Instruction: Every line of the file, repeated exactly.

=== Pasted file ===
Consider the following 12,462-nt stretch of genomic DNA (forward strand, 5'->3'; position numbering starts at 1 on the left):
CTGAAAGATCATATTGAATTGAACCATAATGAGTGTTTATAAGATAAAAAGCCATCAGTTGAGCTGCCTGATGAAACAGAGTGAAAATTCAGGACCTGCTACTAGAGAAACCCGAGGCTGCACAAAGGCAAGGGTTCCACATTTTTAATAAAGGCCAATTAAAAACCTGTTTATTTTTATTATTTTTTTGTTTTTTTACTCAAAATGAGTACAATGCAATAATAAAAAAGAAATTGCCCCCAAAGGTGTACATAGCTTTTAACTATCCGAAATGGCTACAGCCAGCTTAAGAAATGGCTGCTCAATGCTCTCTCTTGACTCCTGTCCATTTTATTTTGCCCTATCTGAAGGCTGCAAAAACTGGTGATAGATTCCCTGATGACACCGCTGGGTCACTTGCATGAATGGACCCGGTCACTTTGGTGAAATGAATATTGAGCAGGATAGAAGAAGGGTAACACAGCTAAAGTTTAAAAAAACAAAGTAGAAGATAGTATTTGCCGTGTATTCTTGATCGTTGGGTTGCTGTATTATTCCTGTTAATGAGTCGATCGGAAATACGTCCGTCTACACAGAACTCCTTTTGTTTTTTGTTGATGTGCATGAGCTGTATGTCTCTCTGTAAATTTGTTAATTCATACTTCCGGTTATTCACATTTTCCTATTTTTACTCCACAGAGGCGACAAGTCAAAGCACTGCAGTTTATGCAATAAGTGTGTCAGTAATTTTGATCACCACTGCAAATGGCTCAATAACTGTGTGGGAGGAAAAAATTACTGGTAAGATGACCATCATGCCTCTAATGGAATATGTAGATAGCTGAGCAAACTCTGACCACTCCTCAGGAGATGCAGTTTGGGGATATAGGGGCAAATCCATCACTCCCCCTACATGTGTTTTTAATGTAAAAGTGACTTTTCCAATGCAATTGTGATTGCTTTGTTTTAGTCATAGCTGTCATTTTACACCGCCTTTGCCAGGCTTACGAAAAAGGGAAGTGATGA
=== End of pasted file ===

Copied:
Consider the following 12,462-nt stretch of genomic DNA (forward strand, 5'->3'; position numbering starts at 1 on the left):
CTGAAAGATCATATTGAATTGAACCATAATGAGTGTTTATAAGATAAAAAGCCATCAGTTGAGCTGCCTGATGAAACAGAGTGAAAATTCAGGACCTGCTACTAGAGAAACCCGAGGCTGCACAAAGGCAAGGGTTCCACATTTTTAATAAAGGCCAATTAAAAACCTGTTTATTTTTATTATTTTTTTGTTTTTTTACTCAAAATGAGTACAATGCAATAATAAAAAAGAAATTGCCCCCAAAGGTGTACATAGCTTTTAACTATCCGAAATGGCTACAGCCAGCTTAAGAAATGGCTGCTCAATGCTCTCTCTTGACTCCTGTCCATTTTATTTTGCCCTATCTGAAGGCTGCAAAAACTGGTGATAGATTCCCTGATGACACCGCTGGGTCACTTGCATGAATGGACCCGGTCACTTTGGTGAAATGAATATTGAGCAGGATAGAAGAAGGGTAACACAGCTAAAGTTTAAAAAAACAAAGTAGAAGATAGTATTTGCCGTGTATTCTTGATCGTTGGGTTGCTGTATTATTCCTGTTAATGAGTCGATCGGAAATACGTCCGTCTACACAGAACTCCTTTTGTTTTTTGTTGATGTGCATGAGCTGTATGTCTCTCTGTAAATTTGTTAATTCATACTTCCGGTTATTCACATTTTCCTATTTTTACTCCACAGAGGCGACAAGTCAAAGCACTGCAGTTTATGCAATAAGTGTGTCAGTAATTTTGATCACCACTGCAAATGGCTCAATAACTGTGTGGGAGGAAAAAATTACTGGTAAGATGACCATCATGCCTCTAATGGAATATGTAGATAGCTGAGCAAACTCTGACCACTCCTCAGGAGATGCAGTTTGGGGATATAGGGGCAAATCCATCACTCCCCCTACATGTGTTTTTAATGTAAAAGTGACTTTTCCAATGCAATTGTGATTGCTTTGTTTTAGTCATAGCTGTCATTTTACACCGCCTTTGCCAGGCTTACGAAAAAGGGAAGTGATGA